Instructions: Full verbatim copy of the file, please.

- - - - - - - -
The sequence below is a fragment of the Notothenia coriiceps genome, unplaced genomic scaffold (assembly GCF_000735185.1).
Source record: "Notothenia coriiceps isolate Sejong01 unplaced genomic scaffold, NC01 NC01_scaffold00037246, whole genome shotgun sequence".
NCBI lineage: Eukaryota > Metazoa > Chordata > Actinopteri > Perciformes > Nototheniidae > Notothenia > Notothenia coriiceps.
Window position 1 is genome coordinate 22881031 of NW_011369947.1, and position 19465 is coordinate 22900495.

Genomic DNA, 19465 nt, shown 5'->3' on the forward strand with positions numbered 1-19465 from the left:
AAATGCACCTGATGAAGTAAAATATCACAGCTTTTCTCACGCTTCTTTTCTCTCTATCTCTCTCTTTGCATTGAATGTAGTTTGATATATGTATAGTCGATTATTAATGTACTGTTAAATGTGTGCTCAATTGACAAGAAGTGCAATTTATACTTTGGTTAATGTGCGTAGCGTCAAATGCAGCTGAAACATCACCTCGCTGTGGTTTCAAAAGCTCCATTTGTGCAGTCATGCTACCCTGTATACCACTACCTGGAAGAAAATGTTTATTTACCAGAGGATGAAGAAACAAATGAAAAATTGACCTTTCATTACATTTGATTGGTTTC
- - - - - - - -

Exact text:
The sequence below is a fragment of the Notothenia coriiceps genome, unplaced genomic scaffold (assembly GCF_000735185.1).
Source record: "Notothenia coriiceps isolate Sejong01 unplaced genomic scaffold, NC01 NC01_scaffold00037246, whole genome shotgun sequence".
NCBI lineage: Eukaryota > Metazoa > Chordata > Actinopteri > Perciformes > Nototheniidae > Notothenia > Notothenia coriiceps.
Window position 1 is genome coordinate 22881031 of NW_011369947.1, and position 19465 is coordinate 22900495.

Genomic DNA, 19465 nt, shown 5'->3' on the forward strand with positions numbered 1-19465 from the left:
AAATGCACCTGATGAAGTAAAATATCACAGCTTTTCTCACGCTTCTTTTCTCTCTATCTCTCTCTTTGCATTGAATGTAGTTTGATATATGTATAGTCGATTATTAATGTACTGTTAAATGTGTGCTCAATTGACAAGAAGTGCAATTTATACTTTGGTTAATGTGCGTAGCGTCAAATGCAGCTGAAACATCACCTCGCTGTGGTTTCAAAAGCTCCATTTGTGCAGTCATGCTACCCTGTATACCACTACCTGGAAGAAAATGTTTATTTACCAGAGGATGAAGAAACAAATGAAAAATTGACCTTTCATTACATTTGATTGGTTTC